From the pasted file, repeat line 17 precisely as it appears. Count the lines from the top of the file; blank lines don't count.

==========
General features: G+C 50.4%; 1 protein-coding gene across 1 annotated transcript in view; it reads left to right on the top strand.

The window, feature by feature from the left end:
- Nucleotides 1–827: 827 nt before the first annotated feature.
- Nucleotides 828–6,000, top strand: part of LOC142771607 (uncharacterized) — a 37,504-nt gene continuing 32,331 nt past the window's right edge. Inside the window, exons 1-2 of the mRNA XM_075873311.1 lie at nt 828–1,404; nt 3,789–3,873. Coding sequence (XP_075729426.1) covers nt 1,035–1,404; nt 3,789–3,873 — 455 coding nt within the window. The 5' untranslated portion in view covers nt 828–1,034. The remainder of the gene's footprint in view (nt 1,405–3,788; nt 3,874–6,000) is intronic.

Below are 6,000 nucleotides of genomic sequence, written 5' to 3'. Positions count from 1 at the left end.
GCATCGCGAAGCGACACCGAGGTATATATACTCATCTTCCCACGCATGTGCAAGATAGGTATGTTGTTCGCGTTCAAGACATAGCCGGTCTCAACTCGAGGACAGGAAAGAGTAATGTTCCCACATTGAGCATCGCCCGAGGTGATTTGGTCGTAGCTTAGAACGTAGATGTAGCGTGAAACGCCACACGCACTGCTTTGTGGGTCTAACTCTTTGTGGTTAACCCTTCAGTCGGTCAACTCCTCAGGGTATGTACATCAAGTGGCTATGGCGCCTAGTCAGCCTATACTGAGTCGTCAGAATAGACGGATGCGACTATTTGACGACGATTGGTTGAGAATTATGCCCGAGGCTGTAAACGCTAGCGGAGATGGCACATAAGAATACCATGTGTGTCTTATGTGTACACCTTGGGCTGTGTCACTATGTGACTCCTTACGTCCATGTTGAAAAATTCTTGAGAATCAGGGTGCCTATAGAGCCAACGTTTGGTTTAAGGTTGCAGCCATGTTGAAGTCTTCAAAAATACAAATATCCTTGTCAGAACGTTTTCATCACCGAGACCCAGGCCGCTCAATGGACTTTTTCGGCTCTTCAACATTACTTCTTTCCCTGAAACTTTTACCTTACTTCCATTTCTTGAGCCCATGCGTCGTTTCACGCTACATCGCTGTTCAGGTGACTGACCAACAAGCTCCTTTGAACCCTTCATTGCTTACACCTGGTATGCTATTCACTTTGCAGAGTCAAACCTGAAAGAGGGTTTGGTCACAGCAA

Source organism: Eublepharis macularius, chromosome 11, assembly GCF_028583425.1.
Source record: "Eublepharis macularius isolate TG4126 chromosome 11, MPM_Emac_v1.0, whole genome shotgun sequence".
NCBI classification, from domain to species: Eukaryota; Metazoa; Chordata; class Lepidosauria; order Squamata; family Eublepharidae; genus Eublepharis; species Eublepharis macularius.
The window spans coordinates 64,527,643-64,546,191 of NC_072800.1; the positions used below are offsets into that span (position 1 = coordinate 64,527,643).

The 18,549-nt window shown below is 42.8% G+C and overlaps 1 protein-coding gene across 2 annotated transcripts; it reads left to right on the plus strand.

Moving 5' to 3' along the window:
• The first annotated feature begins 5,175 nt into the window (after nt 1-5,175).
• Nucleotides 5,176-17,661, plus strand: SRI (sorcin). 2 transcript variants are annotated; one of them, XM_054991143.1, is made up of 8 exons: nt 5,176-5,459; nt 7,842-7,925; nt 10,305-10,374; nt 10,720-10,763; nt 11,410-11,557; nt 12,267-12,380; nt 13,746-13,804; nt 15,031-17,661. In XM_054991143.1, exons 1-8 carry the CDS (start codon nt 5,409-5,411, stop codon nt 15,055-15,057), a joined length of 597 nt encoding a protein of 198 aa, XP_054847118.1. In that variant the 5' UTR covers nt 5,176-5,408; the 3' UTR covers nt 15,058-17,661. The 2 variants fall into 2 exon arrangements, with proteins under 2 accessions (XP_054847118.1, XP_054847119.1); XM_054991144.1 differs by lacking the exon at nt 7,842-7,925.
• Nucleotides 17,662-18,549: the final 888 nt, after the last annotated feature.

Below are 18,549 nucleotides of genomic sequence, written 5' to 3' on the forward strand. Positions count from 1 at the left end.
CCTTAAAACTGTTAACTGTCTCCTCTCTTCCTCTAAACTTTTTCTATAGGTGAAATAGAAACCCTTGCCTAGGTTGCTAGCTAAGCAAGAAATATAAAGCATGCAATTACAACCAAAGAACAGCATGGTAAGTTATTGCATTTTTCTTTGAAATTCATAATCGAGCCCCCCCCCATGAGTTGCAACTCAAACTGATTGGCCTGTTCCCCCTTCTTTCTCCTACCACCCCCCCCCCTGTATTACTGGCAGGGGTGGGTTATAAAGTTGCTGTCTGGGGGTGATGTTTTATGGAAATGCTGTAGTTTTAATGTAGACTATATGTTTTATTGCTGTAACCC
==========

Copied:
CCTTAAAACTGTTAACTGTCTCCTCTCTTCCTCTAAACTTTTTCTATAGGTGAAATAGAAACCCTTGCCTAGGTTGCTAGCTAAGCAAGAAATATAAAGCATGCAATTACAACCAAAGAACAGCATGGTAAGTTATTGCATTTTTCTTTGAAATTCATAATCGAGCCCCCCCCCATGAGTTGCAACTCAAACTGATTGGCCTGTTCCCCCTTCTTTCTCCTACCACCCCCCCCCCTGTATTACTGGCAGGGGTGGGTTATAAAGTTGCTGTCTGGGGGTGATGTTTTATGGAAATGCTGTAGTTTTAATGTAGACTATATGTTTTATTGCTGTAACCC